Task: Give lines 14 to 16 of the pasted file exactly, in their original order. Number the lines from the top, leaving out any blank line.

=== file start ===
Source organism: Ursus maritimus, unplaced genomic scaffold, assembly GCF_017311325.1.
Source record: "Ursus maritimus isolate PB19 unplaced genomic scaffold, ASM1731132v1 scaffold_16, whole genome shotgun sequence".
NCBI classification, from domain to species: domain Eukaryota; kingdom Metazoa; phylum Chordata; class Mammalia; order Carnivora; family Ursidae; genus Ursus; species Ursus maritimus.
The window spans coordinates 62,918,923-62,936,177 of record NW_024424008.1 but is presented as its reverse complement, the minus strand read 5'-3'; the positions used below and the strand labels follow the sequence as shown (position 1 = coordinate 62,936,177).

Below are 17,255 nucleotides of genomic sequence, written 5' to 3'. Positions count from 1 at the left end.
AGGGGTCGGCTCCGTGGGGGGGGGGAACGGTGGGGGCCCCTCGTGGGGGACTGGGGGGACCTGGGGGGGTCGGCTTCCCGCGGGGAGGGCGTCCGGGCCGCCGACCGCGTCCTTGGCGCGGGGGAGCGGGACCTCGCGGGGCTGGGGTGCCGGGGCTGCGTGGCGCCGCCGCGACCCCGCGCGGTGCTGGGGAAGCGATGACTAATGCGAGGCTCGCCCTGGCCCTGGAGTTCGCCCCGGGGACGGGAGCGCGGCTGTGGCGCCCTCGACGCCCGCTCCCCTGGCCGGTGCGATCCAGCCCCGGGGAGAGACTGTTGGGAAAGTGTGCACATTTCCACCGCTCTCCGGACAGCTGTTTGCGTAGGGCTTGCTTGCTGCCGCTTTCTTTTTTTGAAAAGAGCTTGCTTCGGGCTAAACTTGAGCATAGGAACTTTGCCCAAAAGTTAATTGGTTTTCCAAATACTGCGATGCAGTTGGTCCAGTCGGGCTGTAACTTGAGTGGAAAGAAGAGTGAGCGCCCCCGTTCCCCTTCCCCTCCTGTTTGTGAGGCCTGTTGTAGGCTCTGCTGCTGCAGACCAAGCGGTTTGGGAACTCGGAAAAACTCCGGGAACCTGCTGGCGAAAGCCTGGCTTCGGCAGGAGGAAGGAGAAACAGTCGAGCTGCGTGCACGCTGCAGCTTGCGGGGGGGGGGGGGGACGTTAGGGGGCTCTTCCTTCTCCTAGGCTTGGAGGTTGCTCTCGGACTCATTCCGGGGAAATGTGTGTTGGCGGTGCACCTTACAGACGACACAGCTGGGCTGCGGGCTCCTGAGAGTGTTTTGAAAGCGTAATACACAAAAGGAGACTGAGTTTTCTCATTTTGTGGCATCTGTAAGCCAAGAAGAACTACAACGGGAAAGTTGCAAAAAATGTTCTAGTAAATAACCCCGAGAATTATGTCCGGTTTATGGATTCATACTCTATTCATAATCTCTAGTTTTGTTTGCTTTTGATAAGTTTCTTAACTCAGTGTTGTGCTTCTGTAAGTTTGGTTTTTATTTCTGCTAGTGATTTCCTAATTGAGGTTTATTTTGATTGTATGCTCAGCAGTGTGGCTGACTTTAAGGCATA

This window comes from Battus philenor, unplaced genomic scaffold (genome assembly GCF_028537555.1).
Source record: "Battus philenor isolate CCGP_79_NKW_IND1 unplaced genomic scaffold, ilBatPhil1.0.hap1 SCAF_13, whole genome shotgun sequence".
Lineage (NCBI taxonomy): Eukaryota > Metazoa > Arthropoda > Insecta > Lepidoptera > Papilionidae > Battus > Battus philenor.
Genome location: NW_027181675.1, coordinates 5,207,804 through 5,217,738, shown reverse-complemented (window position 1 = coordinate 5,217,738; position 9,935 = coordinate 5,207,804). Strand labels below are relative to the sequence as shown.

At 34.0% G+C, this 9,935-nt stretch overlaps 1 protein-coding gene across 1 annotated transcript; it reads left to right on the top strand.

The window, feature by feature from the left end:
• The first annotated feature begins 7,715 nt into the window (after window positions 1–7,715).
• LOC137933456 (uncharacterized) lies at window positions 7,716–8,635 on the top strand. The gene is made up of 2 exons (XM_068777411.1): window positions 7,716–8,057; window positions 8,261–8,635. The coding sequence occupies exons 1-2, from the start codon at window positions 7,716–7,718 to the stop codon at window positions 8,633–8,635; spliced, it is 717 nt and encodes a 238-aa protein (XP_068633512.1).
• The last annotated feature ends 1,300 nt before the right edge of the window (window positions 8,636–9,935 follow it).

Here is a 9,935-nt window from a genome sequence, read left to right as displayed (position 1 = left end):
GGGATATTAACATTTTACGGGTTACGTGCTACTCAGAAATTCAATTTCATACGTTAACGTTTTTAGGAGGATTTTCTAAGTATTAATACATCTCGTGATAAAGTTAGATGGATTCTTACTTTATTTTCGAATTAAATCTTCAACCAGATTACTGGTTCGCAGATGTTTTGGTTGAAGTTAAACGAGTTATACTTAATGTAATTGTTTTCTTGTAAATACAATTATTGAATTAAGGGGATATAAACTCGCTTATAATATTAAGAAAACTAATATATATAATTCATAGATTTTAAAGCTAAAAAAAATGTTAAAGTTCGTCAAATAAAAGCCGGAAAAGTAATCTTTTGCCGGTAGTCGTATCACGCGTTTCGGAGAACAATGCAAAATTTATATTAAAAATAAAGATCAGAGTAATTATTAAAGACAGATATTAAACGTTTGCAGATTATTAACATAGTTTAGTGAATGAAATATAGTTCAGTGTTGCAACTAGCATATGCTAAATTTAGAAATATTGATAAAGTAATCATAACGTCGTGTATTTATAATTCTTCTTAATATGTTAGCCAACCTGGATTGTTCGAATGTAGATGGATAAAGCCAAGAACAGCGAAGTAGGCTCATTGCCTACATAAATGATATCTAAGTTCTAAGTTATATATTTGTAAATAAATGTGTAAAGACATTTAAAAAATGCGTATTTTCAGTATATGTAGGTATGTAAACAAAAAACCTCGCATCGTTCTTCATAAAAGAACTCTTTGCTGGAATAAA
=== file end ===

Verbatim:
• LOC137933456 (uncharacterized) lies at window positions 7,716–8,635 on the top strand. The gene is made up of 2 exons (XM_068777411.1): window positions 7,716–8,057; window positions 8,261–8,635. The coding sequence occupies exons 1-2, from the start codon at window positions 7,716–7,718 to the stop codon at window positions 8,633–8,635; spliced, it is 717 nt and encodes a 238-aa protein (XP_068633512.1).
• The last annotated feature ends 1,300 nt before the right edge of the window (window positions 8,636–9,935 follow it).

Here is a 9,935-nt window from a genome sequence, read left to right as displayed (position 1 = left end):